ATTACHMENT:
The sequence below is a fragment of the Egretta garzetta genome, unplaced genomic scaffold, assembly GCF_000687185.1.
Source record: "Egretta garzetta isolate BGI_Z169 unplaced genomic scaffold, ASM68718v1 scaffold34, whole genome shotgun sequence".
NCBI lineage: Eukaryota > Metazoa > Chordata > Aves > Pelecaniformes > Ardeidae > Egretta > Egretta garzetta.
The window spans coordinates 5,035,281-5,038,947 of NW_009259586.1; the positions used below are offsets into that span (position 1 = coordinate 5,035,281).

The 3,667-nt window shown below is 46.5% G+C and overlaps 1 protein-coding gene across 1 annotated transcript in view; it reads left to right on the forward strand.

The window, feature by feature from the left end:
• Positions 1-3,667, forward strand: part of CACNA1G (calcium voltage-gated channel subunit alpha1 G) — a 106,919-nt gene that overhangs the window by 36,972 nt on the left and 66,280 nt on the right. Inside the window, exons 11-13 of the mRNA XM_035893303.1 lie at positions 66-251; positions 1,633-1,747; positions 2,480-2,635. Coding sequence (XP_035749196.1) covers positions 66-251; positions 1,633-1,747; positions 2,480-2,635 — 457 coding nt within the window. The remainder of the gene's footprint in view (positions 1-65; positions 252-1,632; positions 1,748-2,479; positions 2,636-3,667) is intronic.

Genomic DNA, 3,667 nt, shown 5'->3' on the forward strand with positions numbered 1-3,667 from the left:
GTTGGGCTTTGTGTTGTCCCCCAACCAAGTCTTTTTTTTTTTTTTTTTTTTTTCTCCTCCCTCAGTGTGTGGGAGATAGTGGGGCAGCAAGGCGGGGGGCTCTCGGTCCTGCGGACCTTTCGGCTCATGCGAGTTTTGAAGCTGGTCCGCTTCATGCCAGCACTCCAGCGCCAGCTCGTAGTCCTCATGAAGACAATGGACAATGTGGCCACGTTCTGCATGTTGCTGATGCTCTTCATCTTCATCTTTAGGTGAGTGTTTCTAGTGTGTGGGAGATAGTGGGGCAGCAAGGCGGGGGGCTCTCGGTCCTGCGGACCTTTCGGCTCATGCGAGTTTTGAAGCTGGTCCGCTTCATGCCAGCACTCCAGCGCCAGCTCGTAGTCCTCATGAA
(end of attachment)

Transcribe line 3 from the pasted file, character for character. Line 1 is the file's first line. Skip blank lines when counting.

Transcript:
NCBI lineage: Eukaryota > Metazoa > Chordata > Aves > Pelecaniformes > Ardeidae > Egretta > Egretta garzetta.